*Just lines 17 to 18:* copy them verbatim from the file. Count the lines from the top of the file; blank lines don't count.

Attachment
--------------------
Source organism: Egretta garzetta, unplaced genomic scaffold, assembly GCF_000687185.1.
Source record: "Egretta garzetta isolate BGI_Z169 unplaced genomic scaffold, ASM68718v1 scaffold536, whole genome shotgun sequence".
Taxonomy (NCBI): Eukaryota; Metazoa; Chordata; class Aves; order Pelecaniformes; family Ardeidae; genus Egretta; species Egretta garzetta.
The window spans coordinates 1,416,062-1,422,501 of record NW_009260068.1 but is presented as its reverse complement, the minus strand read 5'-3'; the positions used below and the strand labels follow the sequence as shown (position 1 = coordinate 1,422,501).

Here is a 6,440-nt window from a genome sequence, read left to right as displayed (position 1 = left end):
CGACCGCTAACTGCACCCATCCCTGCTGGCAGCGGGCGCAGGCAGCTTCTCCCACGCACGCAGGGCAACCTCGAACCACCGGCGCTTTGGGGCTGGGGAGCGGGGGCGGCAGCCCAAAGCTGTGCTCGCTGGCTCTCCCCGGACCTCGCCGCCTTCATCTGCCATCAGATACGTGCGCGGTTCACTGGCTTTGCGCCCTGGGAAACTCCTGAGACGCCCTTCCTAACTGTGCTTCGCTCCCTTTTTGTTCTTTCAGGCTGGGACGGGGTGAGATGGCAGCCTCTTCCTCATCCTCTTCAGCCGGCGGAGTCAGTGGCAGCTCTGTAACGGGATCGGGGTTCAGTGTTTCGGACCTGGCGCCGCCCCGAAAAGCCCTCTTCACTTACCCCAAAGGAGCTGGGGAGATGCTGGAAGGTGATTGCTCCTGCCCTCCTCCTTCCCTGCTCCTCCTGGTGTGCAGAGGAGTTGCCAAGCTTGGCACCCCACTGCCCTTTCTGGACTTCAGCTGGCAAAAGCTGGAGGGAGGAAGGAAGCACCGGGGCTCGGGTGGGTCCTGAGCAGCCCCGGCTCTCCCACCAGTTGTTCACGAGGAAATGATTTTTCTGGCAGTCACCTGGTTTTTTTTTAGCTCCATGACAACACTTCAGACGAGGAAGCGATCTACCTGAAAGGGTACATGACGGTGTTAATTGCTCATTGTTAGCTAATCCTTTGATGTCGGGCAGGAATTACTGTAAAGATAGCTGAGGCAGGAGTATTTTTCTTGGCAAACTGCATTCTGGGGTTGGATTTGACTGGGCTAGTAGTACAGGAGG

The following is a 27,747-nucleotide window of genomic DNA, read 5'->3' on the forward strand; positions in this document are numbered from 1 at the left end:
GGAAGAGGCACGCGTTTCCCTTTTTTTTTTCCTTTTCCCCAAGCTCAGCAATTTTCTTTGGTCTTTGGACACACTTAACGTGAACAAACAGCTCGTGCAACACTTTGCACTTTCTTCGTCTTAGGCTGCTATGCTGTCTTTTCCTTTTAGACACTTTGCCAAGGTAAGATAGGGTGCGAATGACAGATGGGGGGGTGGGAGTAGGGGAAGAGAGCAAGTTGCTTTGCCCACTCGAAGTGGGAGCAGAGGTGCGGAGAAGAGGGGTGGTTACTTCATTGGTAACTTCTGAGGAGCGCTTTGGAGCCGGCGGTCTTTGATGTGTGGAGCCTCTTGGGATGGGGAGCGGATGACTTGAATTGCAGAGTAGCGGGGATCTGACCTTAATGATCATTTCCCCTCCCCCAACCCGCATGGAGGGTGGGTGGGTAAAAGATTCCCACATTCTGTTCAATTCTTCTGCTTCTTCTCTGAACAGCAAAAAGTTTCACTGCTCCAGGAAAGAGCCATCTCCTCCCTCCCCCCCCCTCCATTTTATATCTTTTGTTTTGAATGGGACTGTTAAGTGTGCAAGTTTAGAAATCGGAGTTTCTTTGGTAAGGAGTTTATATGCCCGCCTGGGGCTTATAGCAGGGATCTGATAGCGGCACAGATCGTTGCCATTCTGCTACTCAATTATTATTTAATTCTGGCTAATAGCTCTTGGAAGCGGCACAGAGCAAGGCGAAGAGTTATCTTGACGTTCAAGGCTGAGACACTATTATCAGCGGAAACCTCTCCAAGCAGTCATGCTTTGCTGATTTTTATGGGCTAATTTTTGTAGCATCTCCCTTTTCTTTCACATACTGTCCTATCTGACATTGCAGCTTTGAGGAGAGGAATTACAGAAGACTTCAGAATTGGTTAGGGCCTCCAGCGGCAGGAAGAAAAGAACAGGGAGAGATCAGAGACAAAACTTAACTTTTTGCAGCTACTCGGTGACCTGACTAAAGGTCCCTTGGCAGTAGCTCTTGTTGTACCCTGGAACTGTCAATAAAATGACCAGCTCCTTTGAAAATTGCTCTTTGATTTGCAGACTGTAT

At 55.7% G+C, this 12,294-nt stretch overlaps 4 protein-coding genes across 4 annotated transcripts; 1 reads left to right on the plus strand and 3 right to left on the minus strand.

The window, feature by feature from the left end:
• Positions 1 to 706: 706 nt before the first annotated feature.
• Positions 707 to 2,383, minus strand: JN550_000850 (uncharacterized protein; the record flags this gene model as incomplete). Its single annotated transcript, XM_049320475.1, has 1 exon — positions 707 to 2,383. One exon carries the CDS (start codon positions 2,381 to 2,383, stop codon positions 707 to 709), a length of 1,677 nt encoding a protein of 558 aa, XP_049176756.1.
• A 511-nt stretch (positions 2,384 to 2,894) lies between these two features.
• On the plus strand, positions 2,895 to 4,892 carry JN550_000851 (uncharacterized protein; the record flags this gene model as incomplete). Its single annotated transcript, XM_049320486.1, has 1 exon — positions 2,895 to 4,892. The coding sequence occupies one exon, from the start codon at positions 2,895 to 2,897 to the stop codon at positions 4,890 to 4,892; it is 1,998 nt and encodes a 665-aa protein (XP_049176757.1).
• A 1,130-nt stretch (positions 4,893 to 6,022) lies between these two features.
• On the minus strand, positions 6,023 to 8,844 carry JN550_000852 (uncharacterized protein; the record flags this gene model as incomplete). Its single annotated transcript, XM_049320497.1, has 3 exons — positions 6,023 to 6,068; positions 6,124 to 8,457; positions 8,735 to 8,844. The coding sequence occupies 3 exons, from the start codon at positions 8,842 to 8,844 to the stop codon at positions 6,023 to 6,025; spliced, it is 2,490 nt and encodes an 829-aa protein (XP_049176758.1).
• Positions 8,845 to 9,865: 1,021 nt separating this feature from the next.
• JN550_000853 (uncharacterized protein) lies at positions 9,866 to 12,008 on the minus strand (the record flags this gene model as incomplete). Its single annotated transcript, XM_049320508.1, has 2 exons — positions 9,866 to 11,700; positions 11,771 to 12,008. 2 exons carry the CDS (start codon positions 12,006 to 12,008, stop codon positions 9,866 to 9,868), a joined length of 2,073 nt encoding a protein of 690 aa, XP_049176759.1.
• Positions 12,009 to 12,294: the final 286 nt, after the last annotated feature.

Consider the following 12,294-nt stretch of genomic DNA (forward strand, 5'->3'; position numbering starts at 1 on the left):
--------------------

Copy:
• Positions 8,845 to 9,865: 1,021 nt separating this feature from the next.
• JN550_000853 (uncharacterized protein) lies at positions 9,866 to 12,008 on the minus strand (the record flags this gene model as incomplete). Its single annotated transcript, XM_049320508.1, has 2 exons — positions 9,866 to 11,700; positions 11,771 to 12,008. 2 exons carry the CDS (start codon positions 12,006 to 12,008, stop codon positions 9,866 to 9,868), a joined length of 2,073 nt encoding a protein of 690 aa, XP_049176759.1.